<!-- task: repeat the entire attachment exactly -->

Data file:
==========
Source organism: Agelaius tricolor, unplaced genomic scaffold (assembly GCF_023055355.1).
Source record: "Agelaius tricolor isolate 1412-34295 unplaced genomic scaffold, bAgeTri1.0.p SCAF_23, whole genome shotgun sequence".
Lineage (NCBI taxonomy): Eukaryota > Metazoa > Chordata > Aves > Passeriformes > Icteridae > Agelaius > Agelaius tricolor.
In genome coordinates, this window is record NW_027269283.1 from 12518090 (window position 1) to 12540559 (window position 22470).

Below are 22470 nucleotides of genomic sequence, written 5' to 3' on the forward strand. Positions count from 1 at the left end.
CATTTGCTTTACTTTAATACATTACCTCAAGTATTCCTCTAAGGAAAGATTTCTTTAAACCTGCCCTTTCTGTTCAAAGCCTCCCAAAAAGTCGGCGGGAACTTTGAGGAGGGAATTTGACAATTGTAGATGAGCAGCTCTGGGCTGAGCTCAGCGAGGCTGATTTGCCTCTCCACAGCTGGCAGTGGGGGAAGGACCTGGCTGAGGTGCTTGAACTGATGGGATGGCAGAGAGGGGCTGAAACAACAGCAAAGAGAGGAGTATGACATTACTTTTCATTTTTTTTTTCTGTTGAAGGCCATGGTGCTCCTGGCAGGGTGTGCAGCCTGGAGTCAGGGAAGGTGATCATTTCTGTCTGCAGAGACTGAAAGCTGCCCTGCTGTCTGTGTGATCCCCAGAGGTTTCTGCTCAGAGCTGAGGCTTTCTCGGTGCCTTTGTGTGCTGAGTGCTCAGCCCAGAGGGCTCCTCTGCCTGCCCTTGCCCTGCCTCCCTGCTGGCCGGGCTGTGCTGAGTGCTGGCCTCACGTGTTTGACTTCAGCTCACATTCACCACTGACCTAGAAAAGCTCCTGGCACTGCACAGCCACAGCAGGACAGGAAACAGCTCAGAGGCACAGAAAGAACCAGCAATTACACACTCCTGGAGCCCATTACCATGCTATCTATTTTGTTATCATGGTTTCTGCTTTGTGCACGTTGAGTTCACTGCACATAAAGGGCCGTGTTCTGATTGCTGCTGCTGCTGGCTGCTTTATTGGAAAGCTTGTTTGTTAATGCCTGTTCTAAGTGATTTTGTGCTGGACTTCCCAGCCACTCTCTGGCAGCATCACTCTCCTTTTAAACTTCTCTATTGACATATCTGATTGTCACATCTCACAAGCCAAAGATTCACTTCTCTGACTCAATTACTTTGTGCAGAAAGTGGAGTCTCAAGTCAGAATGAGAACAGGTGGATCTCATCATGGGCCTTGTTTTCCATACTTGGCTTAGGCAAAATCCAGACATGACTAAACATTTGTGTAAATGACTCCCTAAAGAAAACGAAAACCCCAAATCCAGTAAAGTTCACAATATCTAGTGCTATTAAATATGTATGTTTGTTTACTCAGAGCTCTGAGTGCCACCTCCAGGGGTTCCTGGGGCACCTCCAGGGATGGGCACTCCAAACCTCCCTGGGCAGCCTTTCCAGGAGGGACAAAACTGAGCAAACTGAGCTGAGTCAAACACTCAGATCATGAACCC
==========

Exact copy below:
Source organism: Agelaius tricolor, unplaced genomic scaffold (assembly GCF_023055355.1).
Source record: "Agelaius tricolor isolate 1412-34295 unplaced genomic scaffold, bAgeTri1.0.p SCAF_23, whole genome shotgun sequence".
Lineage (NCBI taxonomy): Eukaryota > Metazoa > Chordata > Aves > Passeriformes > Icteridae > Agelaius > Agelaius tricolor.
In genome coordinates, this window is record NW_027269283.1 from 12518090 (window position 1) to 12540559 (window position 22470).

Below are 22470 nucleotides of genomic sequence, written 5' to 3' on the forward strand. Positions count from 1 at the left end.
CATTTGCTTTACTTTAATACATTACCTCAAGTATTCCTCTAAGGAAAGATTTCTTTAAACCTGCCCTTTCTGTTCAAAGCCTCCCAAAAAGTCGGCGGGAACTTTGAGGAGGGAATTTGACAATTGTAGATGAGCAGCTCTGGGCTGAGCTCAGCGAGGCTGATTTGCCTCTCCACAGCTGGCAGTGGGGGAAGGACCTGGCTGAGGTGCTTGAACTGATGGGATGGCAGAGAGGGGCTGAAACAACAGCAAAGAGAGGAGTATGACATTACTTTTCATTTTTTTTTTCTGTTGAAGGCCATGGTGCTCCTGGCAGGGTGTGCAGCCTGGAGTCAGGGAAGGTGATCATTTCTGTCTGCAGAGACTGAAAGCTGCCCTGCTGTCTGTGTGATCCCCAGAGGTTTCTGCTCAGAGCTGAGGCTTTCTCGGTGCCTTTGTGTGCTGAGTGCTCAGCCCAGAGGGCTCCTCTGCCTGCCCTTGCCCTGCCTCCCTGCTGGCCGGGCTGTGCTGAGTGCTGGCCTCACGTGTTTGACTTCAGCTCACATTCACCACTGACCTAGAAAAGCTCCTGGCACTGCACAGCCACAGCAGGACAGGAAACAGCTCAGAGGCACAGAAAGAACCAGCAATTACACACTCCTGGAGCCCATTACCATGCTATCTATTTTGTTATCATGGTTTCTGCTTTGTGCACGTTGAGTTCACTGCACATAAAGGGCCGTGTTCTGATTGCTGCTGCTGCTGGCTGCTTTATTGGAAAGCTTGTTTGTTAATGCCTGTTCTAAGTGATTTTGTGCTGGACTTCCCAGCCACTCTCTGGCAGCATCACTCTCCTTTTAAACTTCTCTATTGACATATCTGATTGTCACATCTCACAAGCCAAAGATTCACTTCTCTGACTCAATTACTTTGTGCAGAAAGTGGAGTCTCAAGTCAGAATGAGAACAGGTGGATCTCATCATGGGCCTTGTTTTCCATACTTGGCTTAGGCAAAATCCAGACATGACTAAACATTTGTGTAAATGACTCCCTAAAGAAAACGAAAACCCCAAATCCAGTAAAGTTCACAATATCTAGTGCTATTAAATATGTATGTTTGTTTACTCAGAGCTCTGAGTGCCACCTCCAGGGGTTCCTGGGGCACCTCCAGGGATGGGCACTCCAAACCTCCCTGGGCAGCCTTTCCAGGAGGGACAAAACTGAGCAAACTGAGCTGAGTCAAACACTCAGATCATGAACCC